Water: The Very Life of the Party
Leonardo da Vinci said, “Water is the driving force of all nature.” He was right. Water, clean water, is necessary for civilizations and people. There’s the rub. Although there is physically plenty of water in the world, much of it is not potable or accessible, and the lack of clean water affects quality of life. According to the World Health Organization, at current usage rates, two-thirds of the world’s population will live in water-stressed conditions by 2025. In the United States, one only has to look at California to see examples of water-stress. National security, health, economic stability — all require that the U.S. employs a variety of methods to maintain an adequate domestic water supply, including innovative conservation and reuse processes. That’s where William Phillip, assistant professor of chemical and biomolecular engineering at ND, and his team in the Water purification and Advanced Transport Engineering Research laboratory (W.A.T.E.R.) lab come in.
W.A.T.E.R. lab team members focus their efforts on designing next-generation polymeric membranes for use in liquid phase systems. These membranes are able to control the rate of material transfer across an interface better than current commercial membranes, whether applied in situations like drug delivery, the development of pharmaceuticals, or the purification of drinking water supplies. Specifically, the team works to design membranes that can directly purify unclean water, but team members also design membranes that can be used in industrial processes to reduce water consumption.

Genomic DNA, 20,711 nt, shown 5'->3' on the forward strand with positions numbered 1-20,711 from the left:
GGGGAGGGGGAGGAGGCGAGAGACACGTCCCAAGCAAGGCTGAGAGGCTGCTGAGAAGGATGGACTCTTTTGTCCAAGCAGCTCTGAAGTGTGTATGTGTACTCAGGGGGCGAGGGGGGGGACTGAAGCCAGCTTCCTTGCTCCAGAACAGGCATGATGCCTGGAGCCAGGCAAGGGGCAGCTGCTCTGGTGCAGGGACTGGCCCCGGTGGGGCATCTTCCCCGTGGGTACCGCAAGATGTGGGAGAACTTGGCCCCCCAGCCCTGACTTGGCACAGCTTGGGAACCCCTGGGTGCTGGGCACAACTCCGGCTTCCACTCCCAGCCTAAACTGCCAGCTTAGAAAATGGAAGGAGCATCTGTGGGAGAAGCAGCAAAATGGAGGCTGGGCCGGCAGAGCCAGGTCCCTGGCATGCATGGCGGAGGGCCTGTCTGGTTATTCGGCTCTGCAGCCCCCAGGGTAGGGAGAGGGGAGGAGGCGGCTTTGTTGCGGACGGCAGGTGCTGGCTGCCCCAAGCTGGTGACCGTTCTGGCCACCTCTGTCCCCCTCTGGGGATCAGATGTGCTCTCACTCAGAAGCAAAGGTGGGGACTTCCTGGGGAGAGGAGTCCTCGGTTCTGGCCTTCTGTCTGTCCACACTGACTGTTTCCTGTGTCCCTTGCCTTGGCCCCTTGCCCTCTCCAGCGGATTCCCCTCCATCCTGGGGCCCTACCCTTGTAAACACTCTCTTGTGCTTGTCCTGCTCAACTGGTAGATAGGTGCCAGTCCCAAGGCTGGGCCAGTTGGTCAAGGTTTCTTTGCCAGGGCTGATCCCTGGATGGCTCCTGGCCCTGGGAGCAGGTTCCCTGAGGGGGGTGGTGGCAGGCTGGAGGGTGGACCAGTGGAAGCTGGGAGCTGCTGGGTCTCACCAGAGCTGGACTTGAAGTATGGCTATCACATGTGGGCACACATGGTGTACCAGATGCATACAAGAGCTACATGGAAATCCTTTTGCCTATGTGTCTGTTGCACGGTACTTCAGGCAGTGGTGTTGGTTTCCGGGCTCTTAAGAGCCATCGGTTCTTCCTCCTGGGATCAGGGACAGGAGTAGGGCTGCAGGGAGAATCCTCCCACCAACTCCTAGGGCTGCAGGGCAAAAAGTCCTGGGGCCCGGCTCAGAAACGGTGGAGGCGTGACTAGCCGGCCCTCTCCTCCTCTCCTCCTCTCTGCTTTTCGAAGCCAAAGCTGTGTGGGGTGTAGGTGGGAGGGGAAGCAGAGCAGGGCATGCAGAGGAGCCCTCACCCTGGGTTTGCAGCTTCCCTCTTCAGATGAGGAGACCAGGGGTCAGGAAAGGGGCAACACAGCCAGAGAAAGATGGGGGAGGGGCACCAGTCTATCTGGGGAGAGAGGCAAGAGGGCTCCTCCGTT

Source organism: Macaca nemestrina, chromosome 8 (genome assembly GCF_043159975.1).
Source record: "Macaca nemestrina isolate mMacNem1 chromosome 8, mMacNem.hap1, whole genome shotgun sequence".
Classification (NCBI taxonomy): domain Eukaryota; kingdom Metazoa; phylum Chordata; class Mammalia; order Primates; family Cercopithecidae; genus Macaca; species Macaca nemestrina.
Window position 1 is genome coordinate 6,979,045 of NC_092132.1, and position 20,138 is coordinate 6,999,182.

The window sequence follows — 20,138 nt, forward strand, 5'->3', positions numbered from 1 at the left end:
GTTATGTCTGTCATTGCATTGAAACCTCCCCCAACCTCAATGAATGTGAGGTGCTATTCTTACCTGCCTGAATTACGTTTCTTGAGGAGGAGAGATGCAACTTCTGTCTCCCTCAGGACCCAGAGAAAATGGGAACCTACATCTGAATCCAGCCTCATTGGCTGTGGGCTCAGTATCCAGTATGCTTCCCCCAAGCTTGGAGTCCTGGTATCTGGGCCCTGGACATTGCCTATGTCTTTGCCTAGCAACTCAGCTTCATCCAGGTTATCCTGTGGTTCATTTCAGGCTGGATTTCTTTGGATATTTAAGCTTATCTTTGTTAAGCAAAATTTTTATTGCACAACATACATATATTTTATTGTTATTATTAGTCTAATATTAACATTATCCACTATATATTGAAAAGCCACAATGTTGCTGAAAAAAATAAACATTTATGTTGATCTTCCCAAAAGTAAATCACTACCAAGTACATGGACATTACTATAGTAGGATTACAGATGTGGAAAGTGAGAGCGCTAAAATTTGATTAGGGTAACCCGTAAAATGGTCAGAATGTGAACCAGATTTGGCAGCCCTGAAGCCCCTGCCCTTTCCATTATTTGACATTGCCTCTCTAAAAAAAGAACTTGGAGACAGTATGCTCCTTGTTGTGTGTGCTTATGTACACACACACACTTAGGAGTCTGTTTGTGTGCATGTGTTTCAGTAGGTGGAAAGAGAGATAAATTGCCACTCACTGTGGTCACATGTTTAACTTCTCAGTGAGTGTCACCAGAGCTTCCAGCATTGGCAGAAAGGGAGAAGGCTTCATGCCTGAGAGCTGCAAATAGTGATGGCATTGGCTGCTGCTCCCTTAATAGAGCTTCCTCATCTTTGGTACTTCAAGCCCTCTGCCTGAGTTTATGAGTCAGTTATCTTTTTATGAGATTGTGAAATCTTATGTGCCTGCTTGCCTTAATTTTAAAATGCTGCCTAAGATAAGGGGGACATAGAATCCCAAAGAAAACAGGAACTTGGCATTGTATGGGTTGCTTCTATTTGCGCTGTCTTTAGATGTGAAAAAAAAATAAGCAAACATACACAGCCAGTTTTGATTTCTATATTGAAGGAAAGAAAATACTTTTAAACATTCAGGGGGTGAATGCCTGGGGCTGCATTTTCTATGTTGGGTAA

The concept of using membranes is not novel; all living things rely on naturally occurring membranes, such as cell walls, which help organisms live and grow. Using man-made membranes for a variety of applications — purifying seawater, brackish water, or water produced during fracking, as well as large-scale desalination applications involving reverse osmosis, Phillip and the W.A.T.E.R. team are taking a unique tack as they begin to lay the foundational knowledge about the chemistry and nanostructure of such membranes, attempting to understand how the physical structure and chemical functionality affects transport across the polymeric membrane as it does in an organic cell wall.
They are tailoring each membrane, its very chemistry, to achieve improvements in the transfer processes depending on the application. The WATER lab is one of only a handful of labs worldwide that are using this approach in order to produce self-assembling block polymer membranes on a large scale.
Beyond water purification, the lab designs other membranes to be used in applications, such as the recovery of dilute components like rare earth elements or heavy metals, the processing of pharmaceuticals, and the generation of energy.
A number of start-up companies are incorporating the technologies created in the W.A.T.E.R. lab into their core operations — to treat water more effectively or to control the transfer of solutes in pharmaceutical or other biomedical applications. But the benefits to this fundamental research, as well as the many applications worldwide have yet to be fully tapped.
Phillip Named DuPont Young Professor, June 2015